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Previous Issue: Issue 25
Evaluation of Meniscal Click for Detecting Meniscal Tears in Stifles with Cranial Cruciate Ligament Disease
Neal, B. A., Ting, D., Bonczynski, J. J. et al (2015) Veterinary Surgery, 44, 191–194
Meniscal tears can complicate the recovery from cruciate surgery, and so most orthopods consider diagnosing the condition prior to or at the time of surgery to be important. This study evaluated whether the presence of a palpable meniscal click had good diagnostic accuracy for the presence of a meniscal tear. A prospective case series of 56 dogs with cranial cruciate ligament injury were included. Their stifles were examined before anaesthesia and during anaesthesia but before surgery to assess for a palpable meniscal click. Evaluation before anaesthesia had a 45% sensitivity and a 94% specificity for a meniscal tear. Evaluation during anaethesia had 58% sensitivity and 94% specificity. Meniscal tears were found much more frequently in association with full rupture of the cranial cruciate ligament, compared to partial rupture. The authors recommend that the meniscus is always examined at surgery regardless of findings, since the absence of a meniscal click does not rule out a meniscal tear.
Bottom line: Presence of a meniscal click is a very specific but not very sensitive indicator for meniscal tear.
A retrospective survey of ocular abnormalities in pugs: 130 cases
Krecny, M., Tichy, A., Rushton, J. and Nell, B. (2015) Journal of Small Animal Practice, 56, 96–102
Pugs are known to suffer from a variety of ophthalmological diseases. This retrospective study assessed the case records of 130 pugs presented to an ophthalmology unit over an 11 year period up to 2012. 258 eyes were assessed, and all were considered to have macroblepharon and entropion. Keratoconjuctivitis sicca was found in 39 eyes, distichiasis in 56 and conjunctivitis in 88 eyes. Corneal pigmentation, opacity, vascularisation and ulceration were also frequently found. Diagnosis of keratoconjunctivitis sicca (KCS) was significantly associated with the presence of corneal pigmentation, although some dogs had corneal pigmentation without KCS. The authors note that the number of cases of corneal pigmentation without evidence of KCS suggests another factor is involved in the development of corneal pigmentation in this breed.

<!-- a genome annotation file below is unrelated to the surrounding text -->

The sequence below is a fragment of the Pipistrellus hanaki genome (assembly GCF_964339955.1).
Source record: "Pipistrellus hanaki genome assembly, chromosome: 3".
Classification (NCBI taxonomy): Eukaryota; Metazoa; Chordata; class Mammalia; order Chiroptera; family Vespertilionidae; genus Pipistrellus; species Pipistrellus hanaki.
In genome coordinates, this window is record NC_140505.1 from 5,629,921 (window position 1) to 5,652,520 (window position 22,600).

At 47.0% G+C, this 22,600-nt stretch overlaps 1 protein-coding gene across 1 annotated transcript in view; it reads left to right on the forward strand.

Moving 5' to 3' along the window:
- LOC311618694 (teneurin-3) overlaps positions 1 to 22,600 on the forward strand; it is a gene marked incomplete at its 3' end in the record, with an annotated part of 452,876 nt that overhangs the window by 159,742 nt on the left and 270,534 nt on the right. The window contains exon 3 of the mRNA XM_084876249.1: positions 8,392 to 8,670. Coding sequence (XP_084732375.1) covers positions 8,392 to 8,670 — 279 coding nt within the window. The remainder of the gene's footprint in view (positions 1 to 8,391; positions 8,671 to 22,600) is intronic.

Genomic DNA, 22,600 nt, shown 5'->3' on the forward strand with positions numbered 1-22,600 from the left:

Bottom line: Ocular abnormalities are highly prevalent in Pugs.
Pancreatic surgical biopsy in 24 dogs and 19 cats: postoperative complications and clinical relevance of histological findings
Pratschke, K. M., Ryan, J., McAlinden, A. and McLauchlan, G. (2015) Journal of Small Animal Practice, 56, 60–66
Pancreatitis has historically been a difficult disease to confirm ante mortem, although the introduction of pancreatic lipase tests has helped. This retrospective study assessed the use of pancreatic biopsies in the diagnosis of pancreatic disease, as well as monitoring the post-operative complications associated with the procedure. 24 dogs and 19 cats were included in the study. 10 cases had post-operative complications, 5 of these being pancreatitis. 2 patients were euthanased due to underlying disease. 19 cases had pancreatic pathology, and 7 only had benign pancreatic nodular hyperplasia. Dogs were more likely than cats to have no significant histological findings. In cats, chronic pancreatitis was most common. The authors conclude that pancreatic biopsy can aid case management, and that the risk of complications is low with good surgical technique.